A rich and diverse collection
MUSIC FROM TURTLE ISLAND: SONGS FOR FREEDOM Turtle Island Music ★★★★
Here’s another round of songs — a compilation package — from the stable of singer/songwriter/ musicians at Turtle Island Music in Saskatoon. And it’s a rich and diverse 11 songs.
There are two songs about the soul, opener Scars of the Soul, by Denise Lanceley, an emotive ballad-type tune about the scars left by a bad relationship. Then there’s Elvis Ballantyne’s country-gospel number If I Give My Soul, in which he tries to figure the odds of making his peace with Jesus.
Greg Edmunds’ Neechee Girl contrasts easygoing vocals about a traditional woman who is everything to the singer and some great spiky lead guitar fills. Indeed, great guitar works helps make this album sail, from the nice lead lines on Jay Ross’s almost grungy Inside of Me, to the slide guitar on the fifties country sound of Ray Villebrun’s Yesterday, to the lead guitar breaks on Wake Up Red’s folk rock connection to the spiritual number Out of the Blue.
Phil Boyer goes for a Metis jig feel on Dance Dance, watching his grandkids do just that, Garrison Parker turns to the alt-folk channel on his My Mistakes, and Becky Thomas wishes for the Eyes of a Child so she can see the purpose in God’s plan. A startling range of songs and superb musicianship.
IAN THOMAS: A LIFE IN SONG Alma Records ★★★★
Back before Buddy Holly stood his ground in the rock studio and Waylon and Willie did the same in Nashville, corpulent music producers with dollars in their eyes took passionate, small combo music of the bars and dance halls, shellacked it with strings and horns, and made it soulless and palatable for the radios of the middle class. They could have taken War Pigs by Black Sabbath and made it into a hit for Bing Crosby.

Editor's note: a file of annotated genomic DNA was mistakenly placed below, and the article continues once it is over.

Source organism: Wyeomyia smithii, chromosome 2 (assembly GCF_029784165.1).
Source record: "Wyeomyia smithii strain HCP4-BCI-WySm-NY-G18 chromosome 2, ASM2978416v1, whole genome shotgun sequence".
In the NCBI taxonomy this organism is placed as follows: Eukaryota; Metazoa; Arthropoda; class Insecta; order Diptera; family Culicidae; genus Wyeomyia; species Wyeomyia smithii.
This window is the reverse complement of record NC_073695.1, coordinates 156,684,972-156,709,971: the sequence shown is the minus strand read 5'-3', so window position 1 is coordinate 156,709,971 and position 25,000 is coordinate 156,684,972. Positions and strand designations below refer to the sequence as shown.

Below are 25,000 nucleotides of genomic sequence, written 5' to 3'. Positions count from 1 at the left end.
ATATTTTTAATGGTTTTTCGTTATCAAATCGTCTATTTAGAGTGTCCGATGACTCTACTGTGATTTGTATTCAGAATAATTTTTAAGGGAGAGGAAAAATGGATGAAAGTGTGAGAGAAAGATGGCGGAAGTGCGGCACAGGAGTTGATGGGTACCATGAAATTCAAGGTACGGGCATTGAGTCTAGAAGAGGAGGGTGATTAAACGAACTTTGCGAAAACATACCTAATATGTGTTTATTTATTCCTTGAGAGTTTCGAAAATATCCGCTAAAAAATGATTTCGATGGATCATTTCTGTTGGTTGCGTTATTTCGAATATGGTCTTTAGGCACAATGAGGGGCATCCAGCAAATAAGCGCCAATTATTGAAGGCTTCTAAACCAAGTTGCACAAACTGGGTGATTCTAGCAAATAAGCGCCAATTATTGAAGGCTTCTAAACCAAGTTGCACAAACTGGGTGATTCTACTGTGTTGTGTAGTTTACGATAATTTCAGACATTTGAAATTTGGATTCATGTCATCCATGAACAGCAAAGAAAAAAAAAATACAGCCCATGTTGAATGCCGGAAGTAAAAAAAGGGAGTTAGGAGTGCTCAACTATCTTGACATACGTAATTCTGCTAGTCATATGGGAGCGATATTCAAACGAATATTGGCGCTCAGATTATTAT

What a supreme irony it is that dependable Canadian hitmaker Ian Thomas has taken his fine, small combo rockers and ballads and dressed them up in strings and horns, making guitar songs fit for the symphony hall. In this case it’s Hamilton Place with the Hamilton Philharmonic Orchestra.
Mind you, we all get older, and Thomas is no exception. What would have been a sellout (or a corporate muscling in) 40 years ago is now just another way of exploring some great songs.
They’re all here, with a sweet violin punctuating the title line on Right Before Your Eyes or a simple harmonica adding another dimension to Twenty Five Thousand Days. Hold On, after Santana’s energetic vocals and guitar workout gets put into an evening suit, and it fits, but I miss the popping bass on Pilot. There is bass there, still, but not with the pluck it once had. Ah well, everything changes.